Originally posted by Smart Customer Service
Have you found your name on a Coca-Cola bottle yet? Not long ago, the beverage giant's Share a Coke campaign highlighted 750 of the country's most popular names on their beverage containers.
To stand out from the noise, modern marketing campaigns from companies, large and small, are seeking new ways to surprise and engage customers. By bringing them unexpected value and fostering emotional connections, companies are actively creating brand loyalty and customer evangelists.
At the service level, we interact with the same customers our marketing counterparts woo every day, but the hard truth is that simply solving their problems isn't enough to surprise and engage them. How can service borrow from marketing's playbook?
Proactive Service: The Welcome IntrusionWhat always makes customers happy? Well-informed and personalized service underpinned by good data. With clean and connected data, agents can provide proactive service and take actions sooner. This is the service center's version of surprise and engage.
You might ask, "But won't we bother customers by reaching out to them unsolicited?" Research shows the opposite. Seventy-three percent of customers who received positive or pleasantly surprising incoming calls from service providers reported positive changes in their perceptions of those organizations.
But what qualifies as positive and proactive? A sales pitch thinly veiled as customer service does not qualify. There must be some immediate value to the customer. Notifying customers of a service disruption, sending the top new customer FAQs when they are most likely to need them, and acting on customer feedback (no matter the channel) are all good options.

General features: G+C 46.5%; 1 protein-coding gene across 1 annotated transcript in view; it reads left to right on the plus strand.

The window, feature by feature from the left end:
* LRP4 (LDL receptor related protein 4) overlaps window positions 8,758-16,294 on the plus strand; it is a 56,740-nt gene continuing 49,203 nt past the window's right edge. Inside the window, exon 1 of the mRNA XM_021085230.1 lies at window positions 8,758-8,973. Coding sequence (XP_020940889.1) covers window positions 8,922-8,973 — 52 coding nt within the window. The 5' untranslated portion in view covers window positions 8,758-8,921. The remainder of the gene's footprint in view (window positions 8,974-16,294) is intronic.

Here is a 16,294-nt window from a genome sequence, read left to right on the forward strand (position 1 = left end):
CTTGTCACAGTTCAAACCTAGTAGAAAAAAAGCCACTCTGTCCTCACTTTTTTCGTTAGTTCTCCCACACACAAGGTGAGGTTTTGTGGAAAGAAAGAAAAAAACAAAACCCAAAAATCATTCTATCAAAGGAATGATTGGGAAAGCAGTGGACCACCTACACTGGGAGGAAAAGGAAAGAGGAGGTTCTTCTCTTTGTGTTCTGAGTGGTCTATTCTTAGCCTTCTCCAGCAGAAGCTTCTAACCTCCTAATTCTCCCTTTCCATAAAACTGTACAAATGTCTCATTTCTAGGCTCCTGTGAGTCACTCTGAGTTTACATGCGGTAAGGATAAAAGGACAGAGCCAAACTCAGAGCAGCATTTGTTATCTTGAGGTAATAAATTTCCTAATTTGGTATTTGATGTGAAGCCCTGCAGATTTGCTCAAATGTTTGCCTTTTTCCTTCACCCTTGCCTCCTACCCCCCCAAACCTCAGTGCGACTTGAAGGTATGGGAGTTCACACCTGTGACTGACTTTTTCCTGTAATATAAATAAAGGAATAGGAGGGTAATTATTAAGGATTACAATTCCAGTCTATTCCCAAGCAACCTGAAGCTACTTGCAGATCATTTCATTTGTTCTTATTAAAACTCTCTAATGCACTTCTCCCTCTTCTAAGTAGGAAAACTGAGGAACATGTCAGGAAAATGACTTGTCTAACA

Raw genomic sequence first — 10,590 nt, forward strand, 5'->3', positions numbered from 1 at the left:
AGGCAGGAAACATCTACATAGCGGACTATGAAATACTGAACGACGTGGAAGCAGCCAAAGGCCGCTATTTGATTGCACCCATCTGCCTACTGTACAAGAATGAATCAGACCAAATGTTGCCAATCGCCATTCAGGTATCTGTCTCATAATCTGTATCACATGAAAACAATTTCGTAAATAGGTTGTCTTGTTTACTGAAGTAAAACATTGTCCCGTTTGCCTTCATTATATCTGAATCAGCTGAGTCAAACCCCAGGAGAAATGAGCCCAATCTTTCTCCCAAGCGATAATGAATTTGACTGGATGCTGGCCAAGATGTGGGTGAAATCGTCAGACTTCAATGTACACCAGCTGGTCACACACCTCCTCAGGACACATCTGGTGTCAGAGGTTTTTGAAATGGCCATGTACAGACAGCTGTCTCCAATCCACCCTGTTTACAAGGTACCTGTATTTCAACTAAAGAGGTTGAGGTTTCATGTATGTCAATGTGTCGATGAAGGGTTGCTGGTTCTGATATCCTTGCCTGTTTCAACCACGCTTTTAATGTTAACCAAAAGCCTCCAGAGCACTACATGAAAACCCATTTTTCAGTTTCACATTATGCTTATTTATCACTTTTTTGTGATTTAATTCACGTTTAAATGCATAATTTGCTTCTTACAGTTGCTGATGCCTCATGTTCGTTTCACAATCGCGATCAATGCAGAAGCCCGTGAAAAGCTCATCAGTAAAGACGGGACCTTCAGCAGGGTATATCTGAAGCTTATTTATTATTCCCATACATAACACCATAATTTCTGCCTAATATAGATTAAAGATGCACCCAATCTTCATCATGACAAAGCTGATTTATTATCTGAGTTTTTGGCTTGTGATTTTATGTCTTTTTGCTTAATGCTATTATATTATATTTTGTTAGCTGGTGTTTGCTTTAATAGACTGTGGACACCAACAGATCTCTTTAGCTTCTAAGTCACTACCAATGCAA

These proactive service tactics might appear simple, but for many companies, bad data hinders effectiveness. For example, it's hard to notify customers about service outages if contact information is outdated or if it's unclear which service the customer is using. And while clean, connected data is certainly the answer, even the best companies struggle with data spoilage.
Don't Let Good Data Go Bad: A customer had a poor service interaction and is considering leaving negative feedback on a visible portal like Yelp. Then an agent contacts this customer with an up-sell or added-value offering based on data that isn't current. In this case, the incorrect assumption is that the customer is pleased with the previous service experience. The end result is that the customer will likely defect, leave the negative feedback, and even give the service agent an earful.
Good data goes bad faster than you think, but the consistent care and feeding of data can avoid these negative outcomes. To ensure the quality of service center data, the best companies invest in processes to continuously check data quality and alert managers to potential problems. Waiting for an external department to validate or enter data adds the unnecessary risk of scenarios like the above. Deploying internal self-service tools allows managers to customize data management by flagging incomplete case entries and incorporating human tasks into the workflow, like pausing automation to review, correct, and approve data quality.
Three Strategies to Improve Data Quality
Up-to-date, accessible data is key to achieving positive customer interactions, period. At Bluewolf we often find ourselves helping service centers create new data-governance programs to keep data quality high. Based on our experience, below are three strategies the best enterprises are using to build and maintain data standards:
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